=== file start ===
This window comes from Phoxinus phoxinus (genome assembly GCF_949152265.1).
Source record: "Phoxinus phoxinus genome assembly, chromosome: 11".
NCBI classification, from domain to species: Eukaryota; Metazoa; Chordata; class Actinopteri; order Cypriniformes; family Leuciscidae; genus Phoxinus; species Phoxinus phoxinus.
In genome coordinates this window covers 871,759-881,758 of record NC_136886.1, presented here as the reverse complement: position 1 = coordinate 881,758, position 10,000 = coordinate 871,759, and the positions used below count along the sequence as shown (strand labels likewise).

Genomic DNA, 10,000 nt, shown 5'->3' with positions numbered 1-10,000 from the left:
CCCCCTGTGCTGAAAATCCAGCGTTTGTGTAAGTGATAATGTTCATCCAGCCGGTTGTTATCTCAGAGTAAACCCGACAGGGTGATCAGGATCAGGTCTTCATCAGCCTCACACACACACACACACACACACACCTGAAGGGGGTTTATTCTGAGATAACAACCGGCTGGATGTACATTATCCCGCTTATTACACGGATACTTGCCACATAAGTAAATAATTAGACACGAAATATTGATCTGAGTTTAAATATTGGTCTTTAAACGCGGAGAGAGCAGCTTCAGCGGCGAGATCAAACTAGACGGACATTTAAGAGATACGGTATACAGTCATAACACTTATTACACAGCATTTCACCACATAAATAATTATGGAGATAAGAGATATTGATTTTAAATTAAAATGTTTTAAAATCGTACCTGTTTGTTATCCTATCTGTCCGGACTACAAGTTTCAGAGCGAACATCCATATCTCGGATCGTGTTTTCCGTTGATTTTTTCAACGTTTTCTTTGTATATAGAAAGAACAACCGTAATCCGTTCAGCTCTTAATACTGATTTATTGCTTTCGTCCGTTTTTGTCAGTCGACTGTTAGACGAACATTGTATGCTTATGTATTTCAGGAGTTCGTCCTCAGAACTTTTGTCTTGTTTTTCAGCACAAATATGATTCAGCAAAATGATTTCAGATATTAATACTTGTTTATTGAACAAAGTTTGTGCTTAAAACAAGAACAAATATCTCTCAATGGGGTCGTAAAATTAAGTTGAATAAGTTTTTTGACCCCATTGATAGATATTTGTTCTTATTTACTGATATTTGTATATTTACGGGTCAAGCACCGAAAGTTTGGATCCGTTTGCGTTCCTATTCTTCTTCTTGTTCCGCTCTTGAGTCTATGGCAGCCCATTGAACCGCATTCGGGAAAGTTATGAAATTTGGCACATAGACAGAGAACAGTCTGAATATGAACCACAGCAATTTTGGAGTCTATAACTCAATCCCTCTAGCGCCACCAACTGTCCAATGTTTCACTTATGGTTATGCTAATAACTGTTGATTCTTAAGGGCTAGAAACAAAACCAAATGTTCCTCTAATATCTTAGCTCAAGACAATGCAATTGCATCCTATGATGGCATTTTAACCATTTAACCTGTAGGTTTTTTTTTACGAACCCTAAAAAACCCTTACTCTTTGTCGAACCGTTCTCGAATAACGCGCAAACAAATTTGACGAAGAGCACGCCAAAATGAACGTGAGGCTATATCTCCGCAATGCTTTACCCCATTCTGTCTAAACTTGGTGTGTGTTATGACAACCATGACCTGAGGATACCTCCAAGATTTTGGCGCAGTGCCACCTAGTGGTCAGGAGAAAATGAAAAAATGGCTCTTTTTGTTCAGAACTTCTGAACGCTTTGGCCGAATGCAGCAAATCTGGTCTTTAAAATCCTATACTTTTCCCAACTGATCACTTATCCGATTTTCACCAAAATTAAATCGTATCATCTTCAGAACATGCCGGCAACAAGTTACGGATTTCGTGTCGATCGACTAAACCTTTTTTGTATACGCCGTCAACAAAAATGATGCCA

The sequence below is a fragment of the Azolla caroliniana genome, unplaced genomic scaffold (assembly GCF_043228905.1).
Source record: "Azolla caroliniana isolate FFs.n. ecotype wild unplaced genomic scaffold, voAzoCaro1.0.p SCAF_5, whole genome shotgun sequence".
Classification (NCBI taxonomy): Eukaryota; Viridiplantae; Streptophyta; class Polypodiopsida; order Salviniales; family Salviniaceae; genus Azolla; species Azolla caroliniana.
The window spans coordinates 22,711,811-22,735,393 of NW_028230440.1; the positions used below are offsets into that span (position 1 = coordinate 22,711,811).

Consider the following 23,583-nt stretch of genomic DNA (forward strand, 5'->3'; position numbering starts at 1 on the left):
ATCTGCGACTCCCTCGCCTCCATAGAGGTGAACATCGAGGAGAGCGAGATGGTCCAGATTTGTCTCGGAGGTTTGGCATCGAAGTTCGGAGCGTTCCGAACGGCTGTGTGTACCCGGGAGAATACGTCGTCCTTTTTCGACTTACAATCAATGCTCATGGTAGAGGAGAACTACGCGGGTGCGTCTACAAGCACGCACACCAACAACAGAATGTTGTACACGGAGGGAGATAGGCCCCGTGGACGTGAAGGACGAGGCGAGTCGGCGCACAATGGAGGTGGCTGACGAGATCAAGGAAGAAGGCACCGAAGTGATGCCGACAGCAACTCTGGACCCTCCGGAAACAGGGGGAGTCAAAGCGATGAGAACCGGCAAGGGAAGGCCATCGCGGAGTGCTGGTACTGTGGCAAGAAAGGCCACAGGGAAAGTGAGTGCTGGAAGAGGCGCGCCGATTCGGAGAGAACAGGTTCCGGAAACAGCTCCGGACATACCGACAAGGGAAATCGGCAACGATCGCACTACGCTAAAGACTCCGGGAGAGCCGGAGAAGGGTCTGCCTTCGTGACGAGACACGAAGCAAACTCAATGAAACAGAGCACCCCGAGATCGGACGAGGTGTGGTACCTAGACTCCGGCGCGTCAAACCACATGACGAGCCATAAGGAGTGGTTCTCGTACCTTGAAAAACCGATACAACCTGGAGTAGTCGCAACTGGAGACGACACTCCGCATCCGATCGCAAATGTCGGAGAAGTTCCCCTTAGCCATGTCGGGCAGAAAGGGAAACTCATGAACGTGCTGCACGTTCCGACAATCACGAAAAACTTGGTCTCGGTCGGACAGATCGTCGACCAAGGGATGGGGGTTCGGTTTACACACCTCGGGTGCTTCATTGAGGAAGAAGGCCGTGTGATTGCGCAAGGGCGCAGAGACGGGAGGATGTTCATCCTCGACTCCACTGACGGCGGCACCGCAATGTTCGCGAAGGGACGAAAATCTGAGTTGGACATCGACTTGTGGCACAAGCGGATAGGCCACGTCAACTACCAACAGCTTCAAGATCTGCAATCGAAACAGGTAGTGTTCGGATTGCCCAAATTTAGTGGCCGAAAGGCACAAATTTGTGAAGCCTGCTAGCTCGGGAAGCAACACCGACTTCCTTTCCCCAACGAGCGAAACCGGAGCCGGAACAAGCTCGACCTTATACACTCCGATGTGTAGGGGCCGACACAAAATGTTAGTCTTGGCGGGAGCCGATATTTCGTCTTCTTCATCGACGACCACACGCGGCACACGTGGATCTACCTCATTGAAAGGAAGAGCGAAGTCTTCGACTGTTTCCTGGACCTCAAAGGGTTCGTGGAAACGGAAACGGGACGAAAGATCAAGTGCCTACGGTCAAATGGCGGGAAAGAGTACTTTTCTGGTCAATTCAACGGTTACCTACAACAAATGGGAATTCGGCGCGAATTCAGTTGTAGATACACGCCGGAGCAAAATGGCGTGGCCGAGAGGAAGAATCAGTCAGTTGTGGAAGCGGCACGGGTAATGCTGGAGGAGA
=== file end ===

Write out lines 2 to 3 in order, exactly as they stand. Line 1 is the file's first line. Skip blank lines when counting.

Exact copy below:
Source record: "Phoxinus phoxinus genome assembly, chromosome: 11".
NCBI classification, from domain to species: Eukaryota; Metazoa; Chordata; class Actinopteri; order Cypriniformes; family Leuciscidae; genus Phoxinus; species Phoxinus phoxinus.